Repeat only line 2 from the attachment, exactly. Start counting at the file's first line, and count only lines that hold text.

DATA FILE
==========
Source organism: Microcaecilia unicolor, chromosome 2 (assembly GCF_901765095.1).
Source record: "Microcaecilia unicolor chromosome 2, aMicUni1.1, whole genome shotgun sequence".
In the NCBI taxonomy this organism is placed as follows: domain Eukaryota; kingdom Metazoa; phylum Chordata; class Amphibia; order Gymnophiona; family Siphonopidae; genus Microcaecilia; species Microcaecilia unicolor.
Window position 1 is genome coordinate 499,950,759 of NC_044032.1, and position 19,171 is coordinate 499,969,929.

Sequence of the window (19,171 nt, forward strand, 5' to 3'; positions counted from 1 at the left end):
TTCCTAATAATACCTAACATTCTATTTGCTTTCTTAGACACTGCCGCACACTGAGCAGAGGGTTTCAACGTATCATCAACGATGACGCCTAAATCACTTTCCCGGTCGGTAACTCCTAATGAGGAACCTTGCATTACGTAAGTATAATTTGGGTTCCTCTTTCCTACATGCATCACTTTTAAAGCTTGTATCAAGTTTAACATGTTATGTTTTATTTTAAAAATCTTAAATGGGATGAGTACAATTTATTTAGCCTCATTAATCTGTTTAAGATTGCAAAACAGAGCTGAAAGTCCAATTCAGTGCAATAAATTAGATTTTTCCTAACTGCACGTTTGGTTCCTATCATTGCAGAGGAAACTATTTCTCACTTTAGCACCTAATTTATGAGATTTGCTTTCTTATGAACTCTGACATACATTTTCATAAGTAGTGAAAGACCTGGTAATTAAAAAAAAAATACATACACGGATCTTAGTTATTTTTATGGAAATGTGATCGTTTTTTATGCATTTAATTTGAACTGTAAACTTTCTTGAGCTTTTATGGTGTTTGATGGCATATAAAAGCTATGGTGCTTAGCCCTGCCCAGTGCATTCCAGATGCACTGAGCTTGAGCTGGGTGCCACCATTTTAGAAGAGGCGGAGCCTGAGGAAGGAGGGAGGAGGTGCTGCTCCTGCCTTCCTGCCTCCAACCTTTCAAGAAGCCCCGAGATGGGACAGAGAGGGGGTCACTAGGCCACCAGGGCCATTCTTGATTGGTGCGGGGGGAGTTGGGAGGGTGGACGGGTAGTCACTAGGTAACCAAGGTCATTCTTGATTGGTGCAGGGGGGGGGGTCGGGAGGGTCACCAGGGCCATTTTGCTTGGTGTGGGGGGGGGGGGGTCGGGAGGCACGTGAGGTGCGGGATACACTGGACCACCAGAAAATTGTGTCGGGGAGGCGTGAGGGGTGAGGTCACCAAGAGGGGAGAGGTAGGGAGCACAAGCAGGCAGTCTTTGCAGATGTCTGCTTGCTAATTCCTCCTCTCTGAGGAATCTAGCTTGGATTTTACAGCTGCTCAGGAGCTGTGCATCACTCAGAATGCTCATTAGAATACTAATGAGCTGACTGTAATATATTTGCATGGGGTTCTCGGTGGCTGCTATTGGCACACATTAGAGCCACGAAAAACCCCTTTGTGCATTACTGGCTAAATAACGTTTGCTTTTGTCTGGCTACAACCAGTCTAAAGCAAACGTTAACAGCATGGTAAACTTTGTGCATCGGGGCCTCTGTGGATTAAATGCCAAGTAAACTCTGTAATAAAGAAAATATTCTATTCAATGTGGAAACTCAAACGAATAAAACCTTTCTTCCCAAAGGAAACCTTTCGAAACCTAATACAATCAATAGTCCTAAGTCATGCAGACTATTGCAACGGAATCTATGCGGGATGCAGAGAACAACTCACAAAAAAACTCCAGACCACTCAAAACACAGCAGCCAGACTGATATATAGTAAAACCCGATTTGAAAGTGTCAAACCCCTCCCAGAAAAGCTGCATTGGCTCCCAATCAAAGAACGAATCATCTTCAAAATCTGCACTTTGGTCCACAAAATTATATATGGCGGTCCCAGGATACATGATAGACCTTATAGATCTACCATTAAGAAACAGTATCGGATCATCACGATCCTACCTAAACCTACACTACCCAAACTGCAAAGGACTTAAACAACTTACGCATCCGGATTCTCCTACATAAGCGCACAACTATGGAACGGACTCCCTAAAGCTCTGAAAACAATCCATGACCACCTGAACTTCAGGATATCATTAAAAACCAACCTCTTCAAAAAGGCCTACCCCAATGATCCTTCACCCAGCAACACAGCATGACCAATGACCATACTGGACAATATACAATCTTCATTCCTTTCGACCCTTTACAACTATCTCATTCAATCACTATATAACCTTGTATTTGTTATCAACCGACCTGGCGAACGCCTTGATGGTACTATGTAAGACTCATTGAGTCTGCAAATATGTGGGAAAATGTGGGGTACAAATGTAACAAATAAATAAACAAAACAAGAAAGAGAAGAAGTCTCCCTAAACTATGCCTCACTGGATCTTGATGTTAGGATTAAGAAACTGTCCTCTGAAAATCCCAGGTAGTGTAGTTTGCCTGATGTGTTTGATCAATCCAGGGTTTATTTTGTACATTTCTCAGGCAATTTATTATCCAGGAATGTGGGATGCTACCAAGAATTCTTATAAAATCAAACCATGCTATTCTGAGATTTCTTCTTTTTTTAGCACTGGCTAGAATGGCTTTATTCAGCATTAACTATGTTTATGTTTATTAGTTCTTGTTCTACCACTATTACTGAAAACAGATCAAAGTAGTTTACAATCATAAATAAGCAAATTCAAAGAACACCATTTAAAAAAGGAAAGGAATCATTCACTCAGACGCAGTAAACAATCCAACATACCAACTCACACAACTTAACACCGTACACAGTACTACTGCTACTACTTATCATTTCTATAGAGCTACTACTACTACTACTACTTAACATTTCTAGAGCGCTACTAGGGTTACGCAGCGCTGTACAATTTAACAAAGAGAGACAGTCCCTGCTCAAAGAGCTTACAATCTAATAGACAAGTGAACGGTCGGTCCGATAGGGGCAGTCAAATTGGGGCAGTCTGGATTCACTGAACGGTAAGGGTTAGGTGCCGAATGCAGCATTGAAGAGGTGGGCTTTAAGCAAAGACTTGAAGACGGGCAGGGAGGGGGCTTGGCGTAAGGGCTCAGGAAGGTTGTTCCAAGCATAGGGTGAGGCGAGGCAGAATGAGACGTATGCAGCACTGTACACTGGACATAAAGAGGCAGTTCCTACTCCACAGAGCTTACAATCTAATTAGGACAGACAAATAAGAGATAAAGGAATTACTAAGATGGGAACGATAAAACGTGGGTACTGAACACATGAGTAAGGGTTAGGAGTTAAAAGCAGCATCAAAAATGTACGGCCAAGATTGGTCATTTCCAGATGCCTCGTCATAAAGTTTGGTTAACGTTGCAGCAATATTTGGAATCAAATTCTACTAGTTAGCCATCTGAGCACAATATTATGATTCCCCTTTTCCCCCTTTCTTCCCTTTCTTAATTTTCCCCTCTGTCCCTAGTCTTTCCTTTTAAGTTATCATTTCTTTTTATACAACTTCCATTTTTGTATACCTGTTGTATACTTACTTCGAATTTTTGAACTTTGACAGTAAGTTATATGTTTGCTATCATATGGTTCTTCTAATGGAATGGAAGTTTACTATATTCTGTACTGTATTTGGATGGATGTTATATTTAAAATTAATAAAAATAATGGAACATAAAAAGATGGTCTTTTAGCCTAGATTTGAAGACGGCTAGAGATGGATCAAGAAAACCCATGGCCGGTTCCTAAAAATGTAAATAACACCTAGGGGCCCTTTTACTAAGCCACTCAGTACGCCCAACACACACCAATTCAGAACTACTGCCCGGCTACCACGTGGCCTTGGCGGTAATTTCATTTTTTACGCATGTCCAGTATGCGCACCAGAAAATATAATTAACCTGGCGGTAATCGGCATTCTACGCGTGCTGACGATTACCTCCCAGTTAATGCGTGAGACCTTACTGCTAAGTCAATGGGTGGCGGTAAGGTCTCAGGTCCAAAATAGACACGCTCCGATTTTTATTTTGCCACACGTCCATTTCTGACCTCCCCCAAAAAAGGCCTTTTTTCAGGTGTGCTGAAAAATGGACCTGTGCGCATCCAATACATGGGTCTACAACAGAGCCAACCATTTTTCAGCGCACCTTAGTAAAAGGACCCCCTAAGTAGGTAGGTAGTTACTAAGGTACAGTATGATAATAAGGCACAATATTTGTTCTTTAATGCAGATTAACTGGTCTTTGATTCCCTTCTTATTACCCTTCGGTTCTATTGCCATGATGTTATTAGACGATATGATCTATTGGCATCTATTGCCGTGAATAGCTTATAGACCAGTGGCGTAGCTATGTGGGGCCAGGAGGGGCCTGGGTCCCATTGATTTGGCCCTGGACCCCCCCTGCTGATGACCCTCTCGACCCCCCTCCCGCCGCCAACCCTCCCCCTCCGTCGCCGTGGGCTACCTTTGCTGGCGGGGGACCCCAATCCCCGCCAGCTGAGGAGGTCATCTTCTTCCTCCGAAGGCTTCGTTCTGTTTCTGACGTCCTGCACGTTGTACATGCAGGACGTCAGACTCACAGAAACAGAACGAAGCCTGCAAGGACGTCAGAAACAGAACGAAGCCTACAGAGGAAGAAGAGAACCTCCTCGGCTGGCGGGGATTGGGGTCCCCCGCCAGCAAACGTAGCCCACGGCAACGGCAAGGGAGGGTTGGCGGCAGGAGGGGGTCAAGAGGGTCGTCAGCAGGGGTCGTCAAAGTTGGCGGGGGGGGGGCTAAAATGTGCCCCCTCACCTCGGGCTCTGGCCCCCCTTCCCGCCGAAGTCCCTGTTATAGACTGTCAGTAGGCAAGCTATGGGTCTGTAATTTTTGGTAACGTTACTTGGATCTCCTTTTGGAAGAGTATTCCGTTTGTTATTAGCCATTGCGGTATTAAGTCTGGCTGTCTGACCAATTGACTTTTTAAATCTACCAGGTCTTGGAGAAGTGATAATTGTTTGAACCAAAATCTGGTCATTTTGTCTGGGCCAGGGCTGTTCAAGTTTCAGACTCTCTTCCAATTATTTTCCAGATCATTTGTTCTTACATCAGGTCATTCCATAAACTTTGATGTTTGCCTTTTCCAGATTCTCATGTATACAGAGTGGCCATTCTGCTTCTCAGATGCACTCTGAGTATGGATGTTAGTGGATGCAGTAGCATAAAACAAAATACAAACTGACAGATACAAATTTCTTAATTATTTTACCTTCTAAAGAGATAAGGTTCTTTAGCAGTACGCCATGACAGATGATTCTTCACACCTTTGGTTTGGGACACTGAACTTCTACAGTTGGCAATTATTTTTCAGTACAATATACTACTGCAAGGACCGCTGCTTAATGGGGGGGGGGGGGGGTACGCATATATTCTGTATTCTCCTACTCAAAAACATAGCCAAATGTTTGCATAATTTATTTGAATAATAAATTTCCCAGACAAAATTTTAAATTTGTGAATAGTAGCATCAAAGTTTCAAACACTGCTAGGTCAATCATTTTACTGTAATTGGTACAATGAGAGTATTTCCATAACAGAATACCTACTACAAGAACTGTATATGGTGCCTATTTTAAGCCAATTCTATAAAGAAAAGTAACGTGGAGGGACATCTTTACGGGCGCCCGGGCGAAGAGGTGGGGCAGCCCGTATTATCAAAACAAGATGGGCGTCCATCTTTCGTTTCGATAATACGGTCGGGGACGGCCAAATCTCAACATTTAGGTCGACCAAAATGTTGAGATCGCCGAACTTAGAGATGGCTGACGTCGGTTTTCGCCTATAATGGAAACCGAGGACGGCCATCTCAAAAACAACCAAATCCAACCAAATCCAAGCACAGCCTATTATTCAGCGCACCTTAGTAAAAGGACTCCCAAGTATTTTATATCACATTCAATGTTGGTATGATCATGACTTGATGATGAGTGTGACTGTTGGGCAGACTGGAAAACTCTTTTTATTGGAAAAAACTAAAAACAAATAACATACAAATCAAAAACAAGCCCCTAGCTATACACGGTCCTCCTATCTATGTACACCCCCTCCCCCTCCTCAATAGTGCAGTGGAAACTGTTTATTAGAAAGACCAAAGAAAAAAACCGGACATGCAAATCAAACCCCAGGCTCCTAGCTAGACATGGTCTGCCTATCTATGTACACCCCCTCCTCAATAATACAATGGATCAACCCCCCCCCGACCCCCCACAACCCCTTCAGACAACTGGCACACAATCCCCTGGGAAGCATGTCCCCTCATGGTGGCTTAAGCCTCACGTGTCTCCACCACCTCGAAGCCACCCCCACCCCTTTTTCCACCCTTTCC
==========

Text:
Source record: "Microcaecilia unicolor chromosome 2, aMicUni1.1, whole genome shotgun sequence".